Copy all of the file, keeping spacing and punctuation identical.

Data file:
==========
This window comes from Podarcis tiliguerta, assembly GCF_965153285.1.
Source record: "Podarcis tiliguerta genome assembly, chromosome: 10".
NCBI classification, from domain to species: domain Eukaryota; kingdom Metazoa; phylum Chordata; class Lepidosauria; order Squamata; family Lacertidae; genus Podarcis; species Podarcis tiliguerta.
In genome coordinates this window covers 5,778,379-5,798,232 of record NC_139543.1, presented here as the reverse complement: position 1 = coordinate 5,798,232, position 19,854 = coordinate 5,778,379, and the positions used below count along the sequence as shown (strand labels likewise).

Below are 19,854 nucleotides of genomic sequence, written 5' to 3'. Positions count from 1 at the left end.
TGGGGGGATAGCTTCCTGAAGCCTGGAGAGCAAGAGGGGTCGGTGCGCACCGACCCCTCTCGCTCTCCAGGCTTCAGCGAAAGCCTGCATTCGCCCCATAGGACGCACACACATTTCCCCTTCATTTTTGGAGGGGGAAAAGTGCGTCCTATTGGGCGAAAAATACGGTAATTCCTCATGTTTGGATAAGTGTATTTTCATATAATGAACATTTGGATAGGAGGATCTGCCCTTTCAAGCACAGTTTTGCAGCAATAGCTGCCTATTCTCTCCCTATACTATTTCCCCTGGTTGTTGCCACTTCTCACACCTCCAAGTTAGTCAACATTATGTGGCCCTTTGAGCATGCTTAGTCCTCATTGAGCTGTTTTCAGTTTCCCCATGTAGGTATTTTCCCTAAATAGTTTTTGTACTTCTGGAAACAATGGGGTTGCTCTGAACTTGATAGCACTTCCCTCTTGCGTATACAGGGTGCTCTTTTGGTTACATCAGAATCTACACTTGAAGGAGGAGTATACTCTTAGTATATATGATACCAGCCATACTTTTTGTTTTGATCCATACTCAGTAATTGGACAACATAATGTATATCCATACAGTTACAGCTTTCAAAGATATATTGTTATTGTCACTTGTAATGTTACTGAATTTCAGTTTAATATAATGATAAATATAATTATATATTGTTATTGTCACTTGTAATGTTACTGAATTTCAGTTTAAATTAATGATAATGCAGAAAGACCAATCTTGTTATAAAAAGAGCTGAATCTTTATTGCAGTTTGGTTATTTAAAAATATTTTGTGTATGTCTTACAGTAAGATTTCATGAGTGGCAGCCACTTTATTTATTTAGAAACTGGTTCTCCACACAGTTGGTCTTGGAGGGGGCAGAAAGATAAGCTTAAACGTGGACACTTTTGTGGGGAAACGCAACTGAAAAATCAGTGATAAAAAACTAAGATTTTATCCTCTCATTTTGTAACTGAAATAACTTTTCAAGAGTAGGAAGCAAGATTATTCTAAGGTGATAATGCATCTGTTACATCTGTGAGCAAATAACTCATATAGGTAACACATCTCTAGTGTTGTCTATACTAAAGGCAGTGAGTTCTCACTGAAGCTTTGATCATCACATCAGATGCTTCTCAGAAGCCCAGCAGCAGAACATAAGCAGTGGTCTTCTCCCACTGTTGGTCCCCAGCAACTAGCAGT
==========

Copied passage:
This window comes from Podarcis tiliguerta, assembly GCF_965153285.1.
Source record: "Podarcis tiliguerta genome assembly, chromosome: 10".
NCBI classification, from domain to species: domain Eukaryota; kingdom Metazoa; phylum Chordata; class Lepidosauria; order Squamata; family Lacertidae; genus Podarcis; species Podarcis tiliguerta.
In genome coordinates this window covers 5,778,379-5,798,232 of record NC_139543.1, presented here as the reverse complement: position 1 = coordinate 5,798,232, position 19,854 = coordinate 5,778,379, and the positions used below count along the sequence as shown (strand labels likewise).

Below are 19,854 nucleotides of genomic sequence, written 5' to 3'. Positions count from 1 at the left end.
TGGGGGGATAGCTTCCTGAAGCCTGGAGAGCAAGAGGGGTCGGTGCGCACCGACCCCTCTCGCTCTCCAGGCTTCAGCGAAAGCCTGCATTCGCCCCATAGGACGCACACACATTTCCCCTTCATTTTTGGAGGGGGAAAAGTGCGTCCTATTGGGCGAAAAATACGGTAATTCCTCATGTTTGGATAAGTGTATTTTCATATAATGAACATTTGGATAGGAGGATCTGCCCTTTCAAGCACAGTTTTGCAGCAATAGCTGCCTATTCTCTCCCTATACTATTTCCCCTGGTTGTTGCCACTTCTCACACCTCCAAGTTAGTCAACATTATGTGGCCCTTTGAGCATGCTTAGTCCTCATTGAGCTGTTTTCAGTTTCCCCATGTAGGTATTTTCCCTAAATAGTTTTTGTACTTCTGGAAACAATGGGGTTGCTCTGAACTTGATAGCACTTCCCTCTTGCGTATACAGGGTGCTCTTTTGGTTACATCAGAATCTACACTTGAAGGAGGAGTATACTCTTAGTATATATGATACCAGCCATACTTTTTGTTTTGATCCATACTCAGTAATTGGACAACATAATGTATATCCATACAGTTACAGCTTTCAAAGATATATTGTTATTGTCACTTGTAATGTTACTGAATTTCAGTTTAATATAATGATAAATATAATTATATATTGTTATTGTCACTTGTAATGTTACTGAATTTCAGTTTAAATTAATGATAATGCAGAAAGACCAATCTTGTTATAAAAAGAGCTGAATCTTTATTGCAGTTTGGTTATTTAAAAATATTTTGTGTATGTCTTACAGTAAGATTTCATGAGTGGCAGCCACTTTATTTATTTAGAAACTGGTTCTCCACACAGTTGGTCTTGGAGGGGGCAGAAAGATAAGCTTAAACGTGGACACTTTTGTGGGGAAACGCAACTGAAAAATCAGTGATAAAAAACTAAGATTTTATCCTCTCATTTTGTAACTGAAATAACTTTTCAAGAGTAGGAAGCAAGATTATTCTAAGGTGATAATGCATCTGTTACATCTGTGAGCAAATAACTCATATAGGTAACACATCTCTAGTGTTGTCTATACTAAAGGCAGTGAGTTCTCACTGAAGCTTTGATCATCACATCAGATGCTTCTCAGAAGCCCAGCAGCAGAACATAAGCAGTGGTCTTCTCCCACTGTTGGTCCCCAGCAACTAGCAGT